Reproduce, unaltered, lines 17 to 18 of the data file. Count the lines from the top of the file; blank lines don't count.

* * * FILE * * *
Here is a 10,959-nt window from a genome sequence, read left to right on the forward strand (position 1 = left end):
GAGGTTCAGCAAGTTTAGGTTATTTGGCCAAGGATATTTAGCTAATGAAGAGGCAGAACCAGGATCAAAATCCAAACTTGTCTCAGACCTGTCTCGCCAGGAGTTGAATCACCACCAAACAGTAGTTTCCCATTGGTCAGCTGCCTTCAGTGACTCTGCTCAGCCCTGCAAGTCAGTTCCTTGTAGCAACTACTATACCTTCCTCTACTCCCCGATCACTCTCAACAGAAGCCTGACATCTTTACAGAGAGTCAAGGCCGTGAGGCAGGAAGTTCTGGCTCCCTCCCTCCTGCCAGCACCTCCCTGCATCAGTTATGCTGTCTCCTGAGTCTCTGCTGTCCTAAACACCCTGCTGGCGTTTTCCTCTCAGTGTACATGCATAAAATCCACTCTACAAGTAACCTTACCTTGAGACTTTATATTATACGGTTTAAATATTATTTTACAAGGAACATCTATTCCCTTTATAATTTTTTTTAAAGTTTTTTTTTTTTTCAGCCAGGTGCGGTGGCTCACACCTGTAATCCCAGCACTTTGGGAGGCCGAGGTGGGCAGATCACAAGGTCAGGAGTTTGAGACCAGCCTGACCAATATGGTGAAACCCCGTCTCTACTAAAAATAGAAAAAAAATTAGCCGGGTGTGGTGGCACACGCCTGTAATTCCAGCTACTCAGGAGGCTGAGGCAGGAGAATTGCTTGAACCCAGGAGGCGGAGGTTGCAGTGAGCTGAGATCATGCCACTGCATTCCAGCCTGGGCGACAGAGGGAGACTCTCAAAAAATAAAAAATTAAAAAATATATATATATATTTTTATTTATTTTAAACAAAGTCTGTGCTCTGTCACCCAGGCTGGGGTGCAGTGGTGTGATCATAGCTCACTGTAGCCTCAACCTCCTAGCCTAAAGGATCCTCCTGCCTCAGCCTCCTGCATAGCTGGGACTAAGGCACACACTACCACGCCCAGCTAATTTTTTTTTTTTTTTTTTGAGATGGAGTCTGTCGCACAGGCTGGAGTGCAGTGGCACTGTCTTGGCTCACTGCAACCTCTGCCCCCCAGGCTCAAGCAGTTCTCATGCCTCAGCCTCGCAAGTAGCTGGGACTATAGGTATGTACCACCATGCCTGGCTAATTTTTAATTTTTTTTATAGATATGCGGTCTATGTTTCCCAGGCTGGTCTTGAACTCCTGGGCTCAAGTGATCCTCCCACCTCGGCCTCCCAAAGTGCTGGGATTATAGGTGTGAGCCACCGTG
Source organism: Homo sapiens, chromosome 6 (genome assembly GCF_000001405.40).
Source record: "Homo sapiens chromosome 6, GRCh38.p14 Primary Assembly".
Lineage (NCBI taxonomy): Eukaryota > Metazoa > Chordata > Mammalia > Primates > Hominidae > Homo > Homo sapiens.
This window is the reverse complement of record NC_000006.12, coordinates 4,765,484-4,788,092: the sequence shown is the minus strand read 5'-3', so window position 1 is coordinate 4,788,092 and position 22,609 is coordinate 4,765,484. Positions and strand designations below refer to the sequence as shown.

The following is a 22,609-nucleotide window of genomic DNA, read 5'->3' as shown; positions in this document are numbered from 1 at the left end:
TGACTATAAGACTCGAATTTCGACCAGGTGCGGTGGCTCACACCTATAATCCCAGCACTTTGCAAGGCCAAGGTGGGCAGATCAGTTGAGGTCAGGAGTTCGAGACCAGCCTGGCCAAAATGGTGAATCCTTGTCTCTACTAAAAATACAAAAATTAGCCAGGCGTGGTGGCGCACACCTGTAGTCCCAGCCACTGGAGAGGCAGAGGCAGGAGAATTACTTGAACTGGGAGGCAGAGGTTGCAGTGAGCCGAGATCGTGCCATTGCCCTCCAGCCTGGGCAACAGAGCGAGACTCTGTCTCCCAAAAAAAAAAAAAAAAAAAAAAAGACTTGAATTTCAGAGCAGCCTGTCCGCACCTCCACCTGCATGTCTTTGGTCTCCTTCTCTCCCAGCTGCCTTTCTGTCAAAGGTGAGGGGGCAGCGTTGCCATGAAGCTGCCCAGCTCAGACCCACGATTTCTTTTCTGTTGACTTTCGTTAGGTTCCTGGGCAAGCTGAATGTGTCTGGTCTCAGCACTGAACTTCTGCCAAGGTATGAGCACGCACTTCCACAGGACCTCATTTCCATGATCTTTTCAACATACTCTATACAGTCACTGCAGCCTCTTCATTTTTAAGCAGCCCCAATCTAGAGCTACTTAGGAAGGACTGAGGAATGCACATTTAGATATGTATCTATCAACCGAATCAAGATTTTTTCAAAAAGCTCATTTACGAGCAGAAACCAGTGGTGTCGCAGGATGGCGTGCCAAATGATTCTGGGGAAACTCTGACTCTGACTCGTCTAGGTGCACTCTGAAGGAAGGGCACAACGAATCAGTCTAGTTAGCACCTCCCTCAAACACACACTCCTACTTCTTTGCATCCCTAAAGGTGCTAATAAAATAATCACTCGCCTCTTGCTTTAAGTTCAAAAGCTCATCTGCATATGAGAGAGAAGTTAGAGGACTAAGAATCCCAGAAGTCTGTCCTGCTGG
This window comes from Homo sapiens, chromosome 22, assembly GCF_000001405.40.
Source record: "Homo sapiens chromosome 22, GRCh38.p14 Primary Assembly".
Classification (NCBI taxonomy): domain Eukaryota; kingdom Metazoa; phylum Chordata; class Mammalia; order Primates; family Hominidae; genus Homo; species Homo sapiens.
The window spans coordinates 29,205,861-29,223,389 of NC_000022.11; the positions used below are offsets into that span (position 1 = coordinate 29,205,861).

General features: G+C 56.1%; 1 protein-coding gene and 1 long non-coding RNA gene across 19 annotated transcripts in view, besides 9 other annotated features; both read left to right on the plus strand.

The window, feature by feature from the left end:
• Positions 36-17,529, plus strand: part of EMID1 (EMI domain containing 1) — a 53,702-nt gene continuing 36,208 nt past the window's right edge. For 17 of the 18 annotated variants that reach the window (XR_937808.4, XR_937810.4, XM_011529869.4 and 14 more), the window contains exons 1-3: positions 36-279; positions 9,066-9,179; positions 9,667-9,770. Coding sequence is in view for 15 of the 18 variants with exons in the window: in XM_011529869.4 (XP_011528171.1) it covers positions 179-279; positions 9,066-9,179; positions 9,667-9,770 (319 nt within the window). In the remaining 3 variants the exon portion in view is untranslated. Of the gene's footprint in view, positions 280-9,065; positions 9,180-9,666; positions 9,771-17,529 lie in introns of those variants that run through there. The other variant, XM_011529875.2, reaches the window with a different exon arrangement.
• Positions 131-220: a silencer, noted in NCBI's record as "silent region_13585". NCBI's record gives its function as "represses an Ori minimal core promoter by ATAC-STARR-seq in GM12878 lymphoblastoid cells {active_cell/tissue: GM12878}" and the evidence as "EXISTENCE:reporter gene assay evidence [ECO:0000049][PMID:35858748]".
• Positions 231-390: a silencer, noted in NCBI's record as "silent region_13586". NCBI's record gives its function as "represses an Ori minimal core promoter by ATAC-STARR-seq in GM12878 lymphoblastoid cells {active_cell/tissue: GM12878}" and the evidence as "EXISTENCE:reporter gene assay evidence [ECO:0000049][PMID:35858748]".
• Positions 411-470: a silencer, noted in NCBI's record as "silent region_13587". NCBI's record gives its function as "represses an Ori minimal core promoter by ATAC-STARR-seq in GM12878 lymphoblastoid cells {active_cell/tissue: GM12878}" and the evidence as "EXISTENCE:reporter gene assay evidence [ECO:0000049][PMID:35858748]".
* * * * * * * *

• Positions 231-390: a silencer, noted in NCBI's record as "silent region_13586". NCBI's record gives its function as "represses an Ori minimal core promoter by ATAC-STARR-seq in GM12878 lymphoblastoid cells {active_cell/tissue: GM12878}" and the evidence as "EXISTENCE:reporter gene assay evidence [ECO:0000049][PMID:35858748]".
• Positions 411-470: a silencer, noted in NCBI's record as "silent region_13587". NCBI's record gives its function as "represses an Ori minimal core promoter by ATAC-STARR-seq in GM12878 lymphoblastoid cells {active_cell/tissue: GM12878}" and the evidence as "EXISTENCE:reporter gene assay evidence [ECO:0000049][PMID:35858748]".